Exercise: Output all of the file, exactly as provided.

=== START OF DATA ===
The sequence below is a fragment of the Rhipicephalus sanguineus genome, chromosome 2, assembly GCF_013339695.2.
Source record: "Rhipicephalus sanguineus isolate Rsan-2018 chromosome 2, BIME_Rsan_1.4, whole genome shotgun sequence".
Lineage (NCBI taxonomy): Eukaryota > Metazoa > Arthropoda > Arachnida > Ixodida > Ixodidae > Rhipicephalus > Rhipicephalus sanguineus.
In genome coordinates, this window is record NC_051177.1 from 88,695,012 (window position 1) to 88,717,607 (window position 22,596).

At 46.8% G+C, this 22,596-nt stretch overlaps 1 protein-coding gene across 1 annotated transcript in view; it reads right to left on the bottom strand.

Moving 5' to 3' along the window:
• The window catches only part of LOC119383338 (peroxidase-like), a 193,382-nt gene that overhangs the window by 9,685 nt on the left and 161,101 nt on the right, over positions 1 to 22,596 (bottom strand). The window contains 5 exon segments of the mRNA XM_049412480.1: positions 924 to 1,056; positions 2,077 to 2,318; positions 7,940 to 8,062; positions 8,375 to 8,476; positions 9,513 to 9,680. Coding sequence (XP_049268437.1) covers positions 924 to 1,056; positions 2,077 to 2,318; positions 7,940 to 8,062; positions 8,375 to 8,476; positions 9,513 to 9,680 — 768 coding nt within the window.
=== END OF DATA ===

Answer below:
The sequence below is a fragment of the Rhipicephalus sanguineus genome, chromosome 2, assembly GCF_013339695.2.
Source record: "Rhipicephalus sanguineus isolate Rsan-2018 chromosome 2, BIME_Rsan_1.4, whole genome shotgun sequence".
Lineage (NCBI taxonomy): Eukaryota > Metazoa > Arthropoda > Arachnida > Ixodida > Ixodidae > Rhipicephalus > Rhipicephalus sanguineus.
In genome coordinates, this window is record NC_051177.1 from 88,695,012 (window position 1) to 88,717,607 (window position 22,596).

At 46.8% G+C, this 22,596-nt stretch overlaps 1 protein-coding gene across 1 annotated transcript in view; it reads right to left on the bottom strand.

Moving 5' to 3' along the window:
• The window catches only part of LOC119383338 (peroxidase-like), a 193,382-nt gene that overhangs the window by 9,685 nt on the left and 161,101 nt on the right, over positions 1 to 22,596 (bottom strand). The window contains 5 exon segments of the mRNA XM_049412480.1: positions 924 to 1,056; positions 2,077 to 2,318; positions 7,940 to 8,062; positions 8,375 to 8,476; positions 9,513 to 9,680. Coding sequence (XP_049268437.1) covers positions 924 to 1,056; positions 2,077 to 2,318; positions 7,940 to 8,062; positions 8,375 to 8,476; positions 9,513 to 9,680 — 768 coding nt within the window.